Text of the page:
In the last year or so, authorities, with the media not far behind, have taken to referring to various fanatic acts as carried out by a “lone wolf” rather than by some terrorist organization. As if this was somehow not as worrisome as if carried out by a representative of Al Qaeda or ISIS. As if the victims were somewhat less dead or wounded.
Moreover, the pack of lone wolves is growing—exponentially. And so are their targets. See for example the following excellent news story about the increasing number of executions of particular law enforcement officers for nothing more than being caught alone in uniform:
“Police worry about their own safety after killings: ‘It’s a different world.’” This writer didn’t even bother to use the “lone wolf” label because there are just too many of them out there today. Can you keep up with the new reports of these random shootings? I can’t. The packs are becoming just as large as their terrorist organization predecessors.
In 2009, six years ago, in the Prologue to A Season For Redemption, the first in my Brooks/Lotello thriller series, soon to be released as a prequel to the latest in the Brooks/Lotello series, 28: The Missing Amendment, Judge Cyrus Brooks put it this way:
“You can’t just go out and shoot someone because you’re unhappy. Let alone shoot a bunch of other people. People you don’t even know. Or could you? More and more, there are those today who seem quite willing to do precisely that, to kill complete strangers just . . . because.”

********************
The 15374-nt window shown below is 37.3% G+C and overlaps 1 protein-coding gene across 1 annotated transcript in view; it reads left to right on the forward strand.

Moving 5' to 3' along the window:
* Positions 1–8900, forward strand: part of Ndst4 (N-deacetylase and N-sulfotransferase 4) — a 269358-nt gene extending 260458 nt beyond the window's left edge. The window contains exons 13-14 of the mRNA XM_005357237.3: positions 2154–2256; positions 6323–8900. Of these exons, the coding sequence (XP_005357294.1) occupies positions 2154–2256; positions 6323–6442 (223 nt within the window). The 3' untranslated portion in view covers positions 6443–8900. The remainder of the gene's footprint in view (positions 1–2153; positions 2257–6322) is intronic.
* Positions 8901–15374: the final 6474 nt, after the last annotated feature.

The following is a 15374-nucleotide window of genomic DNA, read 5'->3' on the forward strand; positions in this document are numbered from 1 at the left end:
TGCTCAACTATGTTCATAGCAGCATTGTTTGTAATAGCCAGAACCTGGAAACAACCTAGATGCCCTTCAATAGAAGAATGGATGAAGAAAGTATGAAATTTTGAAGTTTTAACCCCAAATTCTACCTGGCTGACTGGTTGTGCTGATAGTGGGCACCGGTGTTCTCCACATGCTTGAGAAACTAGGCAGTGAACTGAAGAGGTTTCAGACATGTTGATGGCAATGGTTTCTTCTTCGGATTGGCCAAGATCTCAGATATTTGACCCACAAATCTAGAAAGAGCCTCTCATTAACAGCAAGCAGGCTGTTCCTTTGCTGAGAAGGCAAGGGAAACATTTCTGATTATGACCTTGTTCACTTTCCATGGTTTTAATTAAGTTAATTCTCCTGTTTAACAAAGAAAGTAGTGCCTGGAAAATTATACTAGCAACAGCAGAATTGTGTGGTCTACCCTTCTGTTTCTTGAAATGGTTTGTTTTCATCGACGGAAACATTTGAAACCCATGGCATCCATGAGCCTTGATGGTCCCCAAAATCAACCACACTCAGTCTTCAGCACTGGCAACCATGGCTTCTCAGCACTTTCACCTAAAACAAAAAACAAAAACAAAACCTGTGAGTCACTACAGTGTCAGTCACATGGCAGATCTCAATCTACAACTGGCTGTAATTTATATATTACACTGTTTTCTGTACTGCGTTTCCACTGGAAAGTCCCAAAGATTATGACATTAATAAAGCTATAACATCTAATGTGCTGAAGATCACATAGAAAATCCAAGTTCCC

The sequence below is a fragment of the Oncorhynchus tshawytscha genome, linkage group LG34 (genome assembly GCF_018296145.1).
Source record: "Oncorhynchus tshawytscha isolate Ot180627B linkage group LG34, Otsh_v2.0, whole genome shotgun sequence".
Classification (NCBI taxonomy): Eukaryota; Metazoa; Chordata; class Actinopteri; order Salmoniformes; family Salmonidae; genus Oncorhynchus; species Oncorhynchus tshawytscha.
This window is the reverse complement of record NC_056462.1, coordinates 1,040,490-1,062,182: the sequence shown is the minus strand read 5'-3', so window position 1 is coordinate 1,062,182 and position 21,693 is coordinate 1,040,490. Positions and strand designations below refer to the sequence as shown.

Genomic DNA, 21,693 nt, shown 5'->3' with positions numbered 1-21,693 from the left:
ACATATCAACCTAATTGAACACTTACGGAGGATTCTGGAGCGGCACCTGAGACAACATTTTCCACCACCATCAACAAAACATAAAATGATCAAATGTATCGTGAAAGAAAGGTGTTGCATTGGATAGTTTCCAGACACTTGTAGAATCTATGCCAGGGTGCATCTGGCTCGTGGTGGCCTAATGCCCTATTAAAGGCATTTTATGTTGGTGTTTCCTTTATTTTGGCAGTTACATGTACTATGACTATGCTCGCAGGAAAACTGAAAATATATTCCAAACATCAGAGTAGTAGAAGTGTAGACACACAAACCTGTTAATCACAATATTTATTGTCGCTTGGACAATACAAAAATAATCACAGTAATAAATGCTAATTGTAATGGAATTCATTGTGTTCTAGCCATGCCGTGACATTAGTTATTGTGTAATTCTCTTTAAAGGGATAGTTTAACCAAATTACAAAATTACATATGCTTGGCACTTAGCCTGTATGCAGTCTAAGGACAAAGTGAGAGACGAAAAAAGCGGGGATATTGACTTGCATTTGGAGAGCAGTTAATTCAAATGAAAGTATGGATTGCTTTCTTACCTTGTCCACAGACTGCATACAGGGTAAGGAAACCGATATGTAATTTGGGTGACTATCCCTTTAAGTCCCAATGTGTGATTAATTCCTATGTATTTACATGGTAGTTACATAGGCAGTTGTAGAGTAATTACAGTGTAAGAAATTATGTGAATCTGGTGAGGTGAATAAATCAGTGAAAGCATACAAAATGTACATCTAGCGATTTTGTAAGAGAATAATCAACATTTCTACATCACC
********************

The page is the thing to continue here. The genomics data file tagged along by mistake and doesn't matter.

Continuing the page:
“What if one of those killers ended up in my courtroom? Could I assure both the people of Washington, DC and the accused alike a fair and proper trial? Could I remain impartial, and objective in the face of this growing phenomena with no end in sight?”
Brooks was ahead of the curve. The problem is growing deeper and spreading wider. First, “lone wolves” attacked random U.S. institutions here and there. Any injured individuals was just unintended “collateral damage.” But then that wasn’t enough. The wolves grew hungrier. They turned to killing citizens, those shopping in malls, then school children. The more the better. After all, they had a point to make, whatever it might be. Now, the target du jour is law enforcement officers. And not wrongful packs of law enforcement getting back what they gave, but innocent law enforcement officers minding their own business, guilty of nothing more than being in uniform.
For sure, pockets of bad law enforcement (dare we say packs of lone wolves of another kind?) have contributed to this latest phenomena, but what are the demographics of these lone wolves who are willing to indiscriminately execute law enforcement officers in totally unprovoked incidents? Who are these executioners? The people Judge Brooks worried about back in 2009.
Are they relatives of supposed law enforcement victims? Are they down and out members of society who are just angry, bored or both and who have found a new target on whom to vent their general frustration and venom? Are they people who the day before they acted out in this extraordinary way had normal jobs and just went to work?
Are they incited by traditional media, social media, violent TV shows, leaders who aren’t leading?
How do we stop all this before isolated bad pockets of law enforcement understandably and defensively grow into something much larger and uglier? Terrorist organizations.
Where are our leaders?
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